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Print version ISSN 0006-8705On-line version ISSN 1678-4499

Bragantia vol.76 no.2 Campinas Apr./Jun. 2017  Epub May 15, 2017 

Plant Protection

Resistance to Dichelops melacanthus (Hemiptera: Pentatomidae) in soybean genotypes of different maturity groups

Vinícius Fernandes Canassa1  * 

Edson Luiz Lopes Baldin1 

José Paulo Franco Bentivenha2 

Luiz Eduardo da Rocha Pannuti1 

André Luiz Lourenção3 

1Universidade Estadual Paulista “Júlio de Mesquita Filho” - Faculdade de Ciência s Agronômicas - Departamento de Proteção Vegetal - Botucatu (SP), Brazil.

2Universidade de São Paulo - Escola Superior de Agricultura “Luiz de Queiroz” - Departamento de Entomologia e Acarologia - Piracicaba (SP), Brazil

3Instituto Agronômico - Centro de Fitossanidade - Campinas (SP), Brazil.


Some species of pentatomids stink bugs have global economic importance, damaging various plant species during the vegetative and reproductive phases. Dichelops melacanthus (Dallas) (Hemiptera: Pentatomidae), known as the green-belly stink bug, is part of the soybean stink bug complex in Brazil and has increasing importance in crops,with potential to reduce crop yield. This polyphagous stink bug has been registered in 29 plant species belonging to 10 plant families which include cultivated and non-cultivated plants. Plant resistance is a valuable tool in integrated pest management and may reduce insect populations below economic injury level. This study characterized the resistance of 17 soybean genotypes to the green-belly stink bug. All of the materials affected the biological performance of the green-belly stink bug, but PI 227687; ‘IAC 100’; PI 171451; IAC 78-2318; D 75-10169; IAC 74-2832; ‘IAC 23’ and ‘IAC 24’ caused mortality above 80% in the second instar. ‘IAC 17’; ‘IAC 18’; PI 171451; PI 274454; ‘Conquista’ and ‘IAC 19’ decreased the longevity of adults of D. melacanthus, showing the same mechanism of resistance. PI 227687 did not allow any insects to complete the immature stage. These results are unprecedented for the species D. melacanthus and can assist breeding programs that focus on resistance to members of the stink bug complex in soybean.

Key words [Glycine max (L.) Merrill]; host plant resistance; greenbelly stink bug


Soybean [Glycine max (L.) Merrill] is the most cultivated crop in Brazil and one of the world’s main agricultural crops. Stink bugs are major agricultural pests in this crop across the world (Chocorosqui and Panizzi 2004) and they are most often attracted to plants with developing seeds. Phytophagous pentatomids are insects of global economic importance to soybean due to their ability to feed directly on the developing seeds of many varieties (Panizzi 1997). In neotropical regions, these bugs can breed throughout the year, feeding on cultivated and non-cultivated plants and generating high populations in the field (Panizzi 1997).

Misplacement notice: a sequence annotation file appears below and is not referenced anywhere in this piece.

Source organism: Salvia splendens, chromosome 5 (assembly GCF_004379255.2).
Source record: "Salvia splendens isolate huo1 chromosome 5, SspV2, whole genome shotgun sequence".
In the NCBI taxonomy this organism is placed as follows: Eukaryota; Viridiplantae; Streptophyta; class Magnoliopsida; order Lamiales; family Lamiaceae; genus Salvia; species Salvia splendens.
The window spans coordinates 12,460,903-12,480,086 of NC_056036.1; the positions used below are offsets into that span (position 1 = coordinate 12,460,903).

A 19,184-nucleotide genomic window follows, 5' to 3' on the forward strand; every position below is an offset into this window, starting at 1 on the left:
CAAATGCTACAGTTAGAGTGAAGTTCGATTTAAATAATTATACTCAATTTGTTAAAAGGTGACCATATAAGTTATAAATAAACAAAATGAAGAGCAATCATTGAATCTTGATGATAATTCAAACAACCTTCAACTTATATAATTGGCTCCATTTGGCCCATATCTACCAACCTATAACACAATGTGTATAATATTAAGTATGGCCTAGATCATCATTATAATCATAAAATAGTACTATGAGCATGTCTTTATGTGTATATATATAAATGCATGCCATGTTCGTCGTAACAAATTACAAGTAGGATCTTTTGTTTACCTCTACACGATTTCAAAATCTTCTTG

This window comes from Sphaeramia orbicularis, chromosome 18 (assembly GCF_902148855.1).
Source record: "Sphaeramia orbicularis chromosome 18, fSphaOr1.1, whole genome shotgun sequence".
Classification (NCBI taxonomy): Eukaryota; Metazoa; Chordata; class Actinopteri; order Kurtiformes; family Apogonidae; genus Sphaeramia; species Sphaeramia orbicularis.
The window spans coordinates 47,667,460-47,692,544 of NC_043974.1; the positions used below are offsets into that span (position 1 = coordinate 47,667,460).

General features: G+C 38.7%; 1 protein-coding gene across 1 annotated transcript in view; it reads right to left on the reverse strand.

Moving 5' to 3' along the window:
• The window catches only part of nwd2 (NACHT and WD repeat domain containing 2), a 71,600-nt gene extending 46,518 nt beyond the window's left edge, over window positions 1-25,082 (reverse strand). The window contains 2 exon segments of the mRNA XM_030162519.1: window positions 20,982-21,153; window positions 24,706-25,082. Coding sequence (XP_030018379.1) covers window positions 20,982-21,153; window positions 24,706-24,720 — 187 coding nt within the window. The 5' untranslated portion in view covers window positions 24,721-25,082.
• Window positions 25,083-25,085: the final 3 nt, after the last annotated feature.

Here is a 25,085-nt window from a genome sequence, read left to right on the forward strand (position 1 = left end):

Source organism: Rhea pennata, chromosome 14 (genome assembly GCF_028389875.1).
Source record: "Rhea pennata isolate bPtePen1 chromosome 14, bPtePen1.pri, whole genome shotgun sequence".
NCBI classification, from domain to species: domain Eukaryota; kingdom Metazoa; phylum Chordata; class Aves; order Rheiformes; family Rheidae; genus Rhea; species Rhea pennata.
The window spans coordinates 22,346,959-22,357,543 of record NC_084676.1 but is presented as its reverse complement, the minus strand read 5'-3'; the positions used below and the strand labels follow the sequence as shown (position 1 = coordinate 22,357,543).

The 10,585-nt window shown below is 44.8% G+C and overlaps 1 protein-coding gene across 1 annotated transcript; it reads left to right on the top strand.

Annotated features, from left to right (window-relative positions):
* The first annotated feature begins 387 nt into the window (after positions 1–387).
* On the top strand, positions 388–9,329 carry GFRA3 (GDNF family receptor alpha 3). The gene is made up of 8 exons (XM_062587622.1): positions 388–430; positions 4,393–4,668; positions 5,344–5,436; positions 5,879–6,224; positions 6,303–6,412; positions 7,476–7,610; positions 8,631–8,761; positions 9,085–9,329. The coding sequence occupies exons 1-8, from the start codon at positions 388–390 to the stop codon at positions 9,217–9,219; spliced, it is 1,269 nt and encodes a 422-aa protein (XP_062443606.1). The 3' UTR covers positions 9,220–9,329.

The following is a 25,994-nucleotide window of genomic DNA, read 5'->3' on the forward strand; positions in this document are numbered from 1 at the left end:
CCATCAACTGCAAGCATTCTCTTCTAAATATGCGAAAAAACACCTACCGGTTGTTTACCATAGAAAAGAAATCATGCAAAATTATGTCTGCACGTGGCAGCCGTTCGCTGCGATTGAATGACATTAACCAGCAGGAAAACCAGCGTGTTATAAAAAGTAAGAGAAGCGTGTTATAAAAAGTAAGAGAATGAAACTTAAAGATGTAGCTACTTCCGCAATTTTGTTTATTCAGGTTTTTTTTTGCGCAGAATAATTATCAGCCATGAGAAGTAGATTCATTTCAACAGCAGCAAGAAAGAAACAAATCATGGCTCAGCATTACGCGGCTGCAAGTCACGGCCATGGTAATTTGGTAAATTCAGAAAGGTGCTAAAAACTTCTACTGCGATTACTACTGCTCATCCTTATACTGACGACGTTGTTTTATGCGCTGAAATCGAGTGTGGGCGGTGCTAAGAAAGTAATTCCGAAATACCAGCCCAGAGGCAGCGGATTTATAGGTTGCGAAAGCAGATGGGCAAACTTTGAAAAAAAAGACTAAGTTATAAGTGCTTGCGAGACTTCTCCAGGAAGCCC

The species Dichelops melacanthus (Dallas) (Hemiptera: Pentatomidae), commonly known as the green-belly stink bug, is an important pest of several crops in southern Brazil, especially north of Paraná State (Smaniotto and Panizzi 2015). This stink bug is considered a key-pest for corn [Zea mays (L.)], wheat [Triticum aestivum (L.)], and other grasses such as oat [Avena strigosa (Schreb.)] and triticale [Triticum secale (Wittm.)] (Silva et al. 2013a). However, in recent years, there has been a significant growth in the population of these insect pests in soybean, one of the most important crops in the country, with strong participation in exports due to their high productivity. Changes in the agricultural scenario, resulting from the no-tillage system and “off-season” maize cultivation, have contributed to the establishment of the greenbelly stink bug in agriculture (Chocorosqui and Panizzi 2004).

The stink bugs species that are associated with the cultivation of soybean feed directly on the seed and cause damage from the pod formation period to the end of grain filling. When inserting the stylet into the pods and reaching grains, nymphs and adult insects suck out the nutrients, causing punctures in the seeds and the small appearance of dark spots (Panizzi and Silva 2009). Their feeding punctures on the grains seriously affect the yield and quality of soybean physiologically and transmit pathogens, such as the fungus Nematospora coryli (Pegliom 1901), which causes yeast spot disease (Panizzi 1997). Damaged grains become smaller, wrinkled, and hollow, with darker oil, reduced oil content, and increased protein content (Panizzi and Silva 2009). In addition, when the stink bug is fed, it injects toxins in soybean, causing a physiological disorder and impairing the maturation of the plant (Corrêa-Ferreira and Azevedo 2002). In soybean, the management of the stink bug complex has been achieved through chemical control. However, the widespread use of synthetic insecticides can eliminate beneficial insects, cause an imbalance in the environment, cause the reappearance of even higher populations of stink bugs or other pests, produce toxicity in humans, and generate insect resistance to select available active ingredients (Vieira et al. 2011). Thus, to reduce the impact of agriculture on the environment, it is important to evaluate control alternatives that are less aggressive but time-efficient and that are aligned with the principles of Integrated Pest Management (IPM).